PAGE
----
Vision of the Cross

Roman Emperor Constantine as depicted by Raphael having his Vision of the Cross on October 27, 312
Roman Emperor Constantine as depicted by Raphael having his Vision of the Cross on October 27, 312

Historical Context

Constantine the Great's rule over the Roman Empire was impactful for many reasons, one of the most famous being his conversion to Christianity and promotion of the religion during his lifetime. His conversion to Christianity on his deathbed was preceded by the Edict of Milan in 313 which declared tolerance for the Christian faith across the Roman Empire. He also played an influential role in developing the Nicene Creed, the Christian statement of belief, in 325, and also ordered construction of the Church of the Holy Sepulcher on the supposed site of Jesus' tomb in Jerusalem, now the holiest site in Christianity.

This process of conversion is debated by historians, but some believe it began at the Battle of the Milvian Bridge, one of the civil wars during Constantine's reign. The day before this battle, October 27, 312, Constantine is said to have had a vision of a cross in the sky in which "he saw with his own eyes in the heavens and a trophy of the cross arising from the light of the sun, carrying the message, In Hoc Signo Vinces" ("with this sign, you shall win"). Constantine's forces then arrived at the battle with symbols unfamiliar to his opponent, with the Emperor developing the Chi Rio symbol to symbolize Jesus Christ.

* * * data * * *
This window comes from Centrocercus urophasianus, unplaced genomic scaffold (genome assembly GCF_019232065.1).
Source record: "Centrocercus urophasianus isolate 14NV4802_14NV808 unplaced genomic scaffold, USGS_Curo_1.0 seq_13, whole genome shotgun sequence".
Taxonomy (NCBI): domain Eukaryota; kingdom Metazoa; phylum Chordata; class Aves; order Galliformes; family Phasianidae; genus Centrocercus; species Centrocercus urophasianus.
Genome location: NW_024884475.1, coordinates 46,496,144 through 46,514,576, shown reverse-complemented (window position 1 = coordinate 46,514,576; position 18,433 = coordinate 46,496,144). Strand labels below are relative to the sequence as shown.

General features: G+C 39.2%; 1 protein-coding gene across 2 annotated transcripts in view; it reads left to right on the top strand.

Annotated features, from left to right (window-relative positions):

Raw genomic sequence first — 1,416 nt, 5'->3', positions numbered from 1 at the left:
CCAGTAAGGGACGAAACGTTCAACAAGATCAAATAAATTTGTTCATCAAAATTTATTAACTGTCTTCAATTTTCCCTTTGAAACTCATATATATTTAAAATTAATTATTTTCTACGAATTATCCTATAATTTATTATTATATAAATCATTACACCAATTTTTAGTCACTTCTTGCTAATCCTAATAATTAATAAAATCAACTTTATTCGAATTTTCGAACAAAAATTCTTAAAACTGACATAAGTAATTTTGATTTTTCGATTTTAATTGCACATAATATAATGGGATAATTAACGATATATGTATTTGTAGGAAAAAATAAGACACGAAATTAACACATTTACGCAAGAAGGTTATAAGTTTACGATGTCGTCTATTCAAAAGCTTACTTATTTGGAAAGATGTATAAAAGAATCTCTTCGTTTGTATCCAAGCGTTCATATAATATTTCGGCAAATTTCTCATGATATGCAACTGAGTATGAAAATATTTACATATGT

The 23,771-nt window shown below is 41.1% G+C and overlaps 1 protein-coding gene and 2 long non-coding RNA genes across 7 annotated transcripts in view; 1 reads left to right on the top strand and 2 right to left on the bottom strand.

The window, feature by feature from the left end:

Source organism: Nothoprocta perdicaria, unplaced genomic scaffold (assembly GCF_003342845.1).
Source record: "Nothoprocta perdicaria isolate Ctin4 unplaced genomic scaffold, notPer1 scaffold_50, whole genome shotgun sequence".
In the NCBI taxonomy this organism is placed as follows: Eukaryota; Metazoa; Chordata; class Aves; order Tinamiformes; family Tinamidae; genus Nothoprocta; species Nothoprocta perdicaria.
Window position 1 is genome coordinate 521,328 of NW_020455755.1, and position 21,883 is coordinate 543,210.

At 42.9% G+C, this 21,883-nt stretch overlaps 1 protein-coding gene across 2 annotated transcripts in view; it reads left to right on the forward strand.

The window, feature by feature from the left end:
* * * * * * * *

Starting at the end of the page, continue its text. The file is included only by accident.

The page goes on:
Whatever the case, Constatine's advocacy for the Christian faith marked a significant turning point in the religion's history, leading it to become the dominant religion in the Empire and subsequently across Europe for centuries to come.

Painting Info


Artist: Raphael
Location painted: Ponte Milvio, Rome, Roman Empire

Source: Wikimedia Commons

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